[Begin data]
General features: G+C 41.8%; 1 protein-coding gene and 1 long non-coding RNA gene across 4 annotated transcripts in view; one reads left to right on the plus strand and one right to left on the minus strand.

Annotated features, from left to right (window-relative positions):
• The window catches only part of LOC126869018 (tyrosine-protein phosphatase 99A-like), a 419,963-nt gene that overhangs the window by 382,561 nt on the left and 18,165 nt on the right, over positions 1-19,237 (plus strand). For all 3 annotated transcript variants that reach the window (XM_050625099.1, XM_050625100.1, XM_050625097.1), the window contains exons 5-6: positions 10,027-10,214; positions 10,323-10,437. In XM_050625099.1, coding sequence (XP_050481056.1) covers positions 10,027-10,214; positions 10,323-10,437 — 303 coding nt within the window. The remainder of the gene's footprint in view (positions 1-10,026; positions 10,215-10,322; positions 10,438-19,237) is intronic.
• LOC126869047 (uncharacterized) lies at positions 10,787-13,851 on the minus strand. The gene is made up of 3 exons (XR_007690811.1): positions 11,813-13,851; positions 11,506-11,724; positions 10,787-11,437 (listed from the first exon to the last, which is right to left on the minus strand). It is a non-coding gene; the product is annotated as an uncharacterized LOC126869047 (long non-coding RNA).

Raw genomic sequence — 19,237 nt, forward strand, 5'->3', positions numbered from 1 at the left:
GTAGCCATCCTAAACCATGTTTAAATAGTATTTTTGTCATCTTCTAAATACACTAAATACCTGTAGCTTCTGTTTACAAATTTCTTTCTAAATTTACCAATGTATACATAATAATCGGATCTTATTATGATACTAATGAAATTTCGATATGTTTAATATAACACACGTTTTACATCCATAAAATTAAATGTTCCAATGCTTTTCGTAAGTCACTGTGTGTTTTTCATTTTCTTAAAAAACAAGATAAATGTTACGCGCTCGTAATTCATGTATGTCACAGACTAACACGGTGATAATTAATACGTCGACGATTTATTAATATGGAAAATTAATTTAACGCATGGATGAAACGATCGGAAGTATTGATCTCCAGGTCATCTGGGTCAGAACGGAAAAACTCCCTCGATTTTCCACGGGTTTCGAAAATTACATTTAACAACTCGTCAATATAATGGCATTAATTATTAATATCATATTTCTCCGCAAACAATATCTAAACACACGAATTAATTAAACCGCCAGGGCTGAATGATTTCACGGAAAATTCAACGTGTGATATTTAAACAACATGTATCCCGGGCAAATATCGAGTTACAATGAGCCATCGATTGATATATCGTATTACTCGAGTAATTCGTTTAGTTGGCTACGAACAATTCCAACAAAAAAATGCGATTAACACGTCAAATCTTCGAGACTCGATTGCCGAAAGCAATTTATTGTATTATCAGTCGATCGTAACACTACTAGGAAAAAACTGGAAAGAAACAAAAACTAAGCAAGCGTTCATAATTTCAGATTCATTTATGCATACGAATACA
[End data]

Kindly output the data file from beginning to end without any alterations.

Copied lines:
General features: G+C 41.8%; 1 protein-coding gene and 1 long non-coding RNA gene across 4 annotated transcripts in view; one reads left to right on the plus strand and one right to left on the minus strand.

Annotated features, from left to right (window-relative positions):
• The window catches only part of LOC126869018 (tyrosine-protein phosphatase 99A-like), a 419,963-nt gene that overhangs the window by 382,561 nt on the left and 18,165 nt on the right, over positions 1-19,237 (plus strand). For all 3 annotated transcript variants that reach the window (XM_050625099.1, XM_050625100.1, XM_050625097.1), the window contains exons 5-6: positions 10,027-10,214; positions 10,323-10,437. In XM_050625099.1, coding sequence (XP_050481056.1) covers positions 10,027-10,214; positions 10,323-10,437 — 303 coding nt within the window. The remainder of the gene's footprint in view (positions 1-10,026; positions 10,215-10,322; positions 10,438-19,237) is intronic.
• LOC126869047 (uncharacterized) lies at positions 10,787-13,851 on the minus strand. The gene is made up of 3 exons (XR_007690811.1): positions 11,813-13,851; positions 11,506-11,724; positions 10,787-11,437 (listed from the first exon to the last, which is right to left on the minus strand). It is a non-coding gene; the product is annotated as an uncharacterized LOC126869047 (long non-coding RNA).

Raw genomic sequence — 19,237 nt, forward strand, 5'->3', positions numbered from 1 at the left:
GTAGCCATCCTAAACCATGTTTAAATAGTATTTTTGTCATCTTCTAAATACACTAAATACCTGTAGCTTCTGTTTACAAATTTCTTTCTAAATTTACCAATGTATACATAATAATCGGATCTTATTATGATACTAATGAAATTTCGATATGTTTAATATAACACACGTTTTACATCCATAAAATTAAATGTTCCAATGCTTTTCGTAAGTCACTGTGTGTTTTTCATTTTCTTAAAAAACAAGATAAATGTTACGCGCTCGTAATTCATGTATGTCACAGACTAACACGGTGATAATTAATACGTCGACGATTTATTAATATGGAAAATTAATTTAACGCATGGATGAAACGATCGGAAGTATTGATCTCCAGGTCATCTGGGTCAGAACGGAAAAACTCCCTCGATTTTCCACGGGTTTCGAAAATTACATTTAACAACTCGTCAATATAATGGCATTAATTATTAATATCATATTTCTCCGCAAACAATATCTAAACACACGAATTAATTAAACCGCCAGGGCTGAATGATTTCACGGAAAATTCAACGTGTGATATTTAAACAACATGTATCCCGGGCAAATATCGAGTTACAATGAGCCATCGATTGATATATCGTATTACTCGAGTAATTCGTTTAGTTGGCTACGAACAATTCCAACAAAAAAATGCGATTAACACGTCAAATCTTCGAGACTCGATTGCCGAAAGCAATTTATTGTATTATCAGTCGATCGTAACACTACTAGGAAAAAACTGGAAAGAAACAAAAACTAAGCAAGCGTTCATAATTTCAGATTCATTTATGCATACGAATACA